Fellows work out comment on Policy Brief 5 of the UN Secretary-General António Guterres, DENIC sponsored this year's EuroSSIG again
The European Summer School on Internet Governance (EuroSSIG) was founded already 17 years ago. Each summer, young adults (fellows) from all over the world come together at the St. Afra Monastery in the East German city of Meißen to learn and discuss about the various aspects of the management of the Internet with experts (faculty). Internet governance is the overarching topic. This year, Sabrina Heber from DENIC eG was one of those who attended the course from 16 to 21 June in the city of the famous German porcelain manufactory.
"To be honest, I was a bit nervous about the course", says she. That's not surprising, the SSIG is not a holiday camp. To ensure that the fellows come well prepared, they are provided with quite a bit of reading material prior to their stay, and they get a task. This year they were asked to reflect on one of the eight topics António Guterres addresses in his so-called Policy Brief 5, which is meant to provide guidance for the global digital future. But we will come back to this later. Sabrina definitely returned home full of enthusiasm, even though exhausted.
"Next to the extremely interesting program, I particularly enjoyed the intensive exchange, both among the fellows and with the members of the faculty. I came to know incredibly open-minded and friendly people from the world of Internet governance and from all corners of the globe. What I also found really amazing was the extraordinary readiness to help of the experts of the faculty, let alone the wealth of expertise they represented."
At every Summer School course, the fellows are provided with comprehensive basic knowledge. In addition to that, there are various so-called breakout sessions during which members of the faculty answer questions of the fellows in small groups. Sometimes this includes exercises. "Especially in these intensive sessions, you really learn a lot, about both the topic as such and intercultural aspects."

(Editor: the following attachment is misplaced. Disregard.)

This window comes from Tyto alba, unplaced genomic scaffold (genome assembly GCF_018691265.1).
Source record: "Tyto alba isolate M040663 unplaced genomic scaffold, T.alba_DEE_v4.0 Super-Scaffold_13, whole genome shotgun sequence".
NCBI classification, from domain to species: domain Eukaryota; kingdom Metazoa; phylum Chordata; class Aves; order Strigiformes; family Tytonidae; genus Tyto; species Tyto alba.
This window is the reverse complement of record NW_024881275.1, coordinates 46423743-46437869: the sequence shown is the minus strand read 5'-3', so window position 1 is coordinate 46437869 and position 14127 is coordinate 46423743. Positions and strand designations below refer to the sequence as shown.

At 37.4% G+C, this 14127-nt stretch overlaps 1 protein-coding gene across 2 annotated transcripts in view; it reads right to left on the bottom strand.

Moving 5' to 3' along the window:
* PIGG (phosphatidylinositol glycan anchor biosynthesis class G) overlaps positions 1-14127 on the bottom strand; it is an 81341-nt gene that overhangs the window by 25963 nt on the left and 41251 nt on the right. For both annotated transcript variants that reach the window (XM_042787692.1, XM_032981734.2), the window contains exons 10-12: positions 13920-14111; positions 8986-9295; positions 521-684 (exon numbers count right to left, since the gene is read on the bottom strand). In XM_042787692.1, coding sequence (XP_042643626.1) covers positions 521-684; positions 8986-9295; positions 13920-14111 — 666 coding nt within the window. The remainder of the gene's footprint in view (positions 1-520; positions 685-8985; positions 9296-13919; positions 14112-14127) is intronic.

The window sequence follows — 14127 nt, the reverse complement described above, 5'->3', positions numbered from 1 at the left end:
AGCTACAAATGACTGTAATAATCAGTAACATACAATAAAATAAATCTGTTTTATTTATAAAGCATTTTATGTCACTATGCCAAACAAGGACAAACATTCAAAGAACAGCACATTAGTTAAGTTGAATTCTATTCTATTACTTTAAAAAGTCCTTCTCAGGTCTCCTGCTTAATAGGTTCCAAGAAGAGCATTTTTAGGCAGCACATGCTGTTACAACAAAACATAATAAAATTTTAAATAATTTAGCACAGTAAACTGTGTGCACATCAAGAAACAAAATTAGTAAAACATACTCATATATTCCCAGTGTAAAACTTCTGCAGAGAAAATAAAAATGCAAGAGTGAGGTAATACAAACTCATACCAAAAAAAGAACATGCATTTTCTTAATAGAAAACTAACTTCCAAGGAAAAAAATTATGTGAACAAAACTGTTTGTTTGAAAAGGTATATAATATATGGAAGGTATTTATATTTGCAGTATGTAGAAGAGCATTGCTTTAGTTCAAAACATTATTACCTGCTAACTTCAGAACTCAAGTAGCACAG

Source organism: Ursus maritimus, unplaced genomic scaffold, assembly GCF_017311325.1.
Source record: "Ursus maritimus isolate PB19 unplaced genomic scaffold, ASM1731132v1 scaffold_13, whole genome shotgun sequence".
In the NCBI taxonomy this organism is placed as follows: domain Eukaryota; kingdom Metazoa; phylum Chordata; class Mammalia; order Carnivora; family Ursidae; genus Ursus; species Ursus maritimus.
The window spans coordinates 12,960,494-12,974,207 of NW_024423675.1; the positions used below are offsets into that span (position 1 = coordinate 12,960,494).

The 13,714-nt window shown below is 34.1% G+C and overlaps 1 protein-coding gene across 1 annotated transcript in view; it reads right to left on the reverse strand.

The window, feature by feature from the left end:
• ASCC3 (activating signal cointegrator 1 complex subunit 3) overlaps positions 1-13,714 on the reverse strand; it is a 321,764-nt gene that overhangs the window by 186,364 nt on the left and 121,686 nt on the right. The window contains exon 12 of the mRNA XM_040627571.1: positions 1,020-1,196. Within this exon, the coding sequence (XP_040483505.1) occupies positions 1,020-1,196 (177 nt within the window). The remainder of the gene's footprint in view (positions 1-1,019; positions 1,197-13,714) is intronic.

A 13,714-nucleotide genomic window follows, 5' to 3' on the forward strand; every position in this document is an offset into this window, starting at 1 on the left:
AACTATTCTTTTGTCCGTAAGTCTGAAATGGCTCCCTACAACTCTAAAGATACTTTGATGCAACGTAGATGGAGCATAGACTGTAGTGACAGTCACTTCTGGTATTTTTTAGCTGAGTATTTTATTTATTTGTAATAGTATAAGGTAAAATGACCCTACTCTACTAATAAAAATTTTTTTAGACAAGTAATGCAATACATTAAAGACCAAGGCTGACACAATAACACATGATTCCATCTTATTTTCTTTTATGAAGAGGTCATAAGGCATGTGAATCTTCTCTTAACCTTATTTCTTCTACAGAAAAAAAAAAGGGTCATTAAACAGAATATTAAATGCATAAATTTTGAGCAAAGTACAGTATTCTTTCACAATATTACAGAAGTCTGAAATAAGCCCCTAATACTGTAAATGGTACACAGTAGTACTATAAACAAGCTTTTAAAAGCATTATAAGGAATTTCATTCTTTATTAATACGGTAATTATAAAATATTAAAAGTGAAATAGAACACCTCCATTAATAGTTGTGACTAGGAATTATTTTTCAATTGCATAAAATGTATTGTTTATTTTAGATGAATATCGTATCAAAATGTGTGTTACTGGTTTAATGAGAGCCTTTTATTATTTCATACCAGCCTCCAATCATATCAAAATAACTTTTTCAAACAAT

"What caused me the greatest headache prior to the course, however, was the so-called internship", reports Sabrina. "In the end, this was the part that brought the most fun. The internship shall give the fellows the opportunity to experience a multistakeholder process for themselves in a simulated environment, i.e. a process in which a large number of stakeholders participate in the decision-making process. As mentioned before, we had already received material to prepare for the internship a few weeks before the Summer School and had been asked to reflect on the UN Secretary-General's Policy Brief 5 on the Global Digital Compact. During an evening session on Tuesday in the Summer School week, the fellows formed groups dedicated to some of the eight topics raised in the Policy Brief. We then had time until Thursday evening to comment the goals and actions proposed in the Policy Brief and to utter concerns or make suggestions. That was not long. Therefore, all groups got together right away on Tuesday evening to discuss their topic on the grounds of the monastery in a relaxed atmosphere with a glass of wine or a beer.
Also during the next two days we used any free slot in the program to jointly work at our comment on the topic we had chosen, be it in the early morning at the breakfast table or later in the day during coffee breaks. I really liked the discussion in the small groups. Since we had been grouped according to our fields of interest, the work was really fun. And everyone was keen to achieve a good result despite the time pressure. On Thursday evening, it was time for the final spurt: Moderated by members of the faculty, we went through our results together for over four hours and tried to find a consensus supported by the majority. And we succeeded: Our comment may now even be submitted to the UN – just like last year's results! Of course, it still needs to be thoroughly edited, but it was our first attempt in this field after all. That evening we fell into bed very tired, but also very satisfied.
Now, back home again, when I think about my week at the Summer School on Internet Governance in Meißen, I can only recommend this experience. It is true, the days were very intensive, certainly tiring and sometimes more than challenging, but I learnt so much and could take along a lot – and isn't that the ultimate purpose of a summer school? Moreover, I am already looking forward to seeing some of the fellows again at one or the other conference in the future.
By the way, the main sponsor of the EuroSSIG is DENIC eG, which already was involved when this valuable institution was established. The SSIG is headed by Wolfgang Kleinwächter, Professor Emeritus of Internet Policy and Regulation at Aarhus University, who also writes regularly for this blog.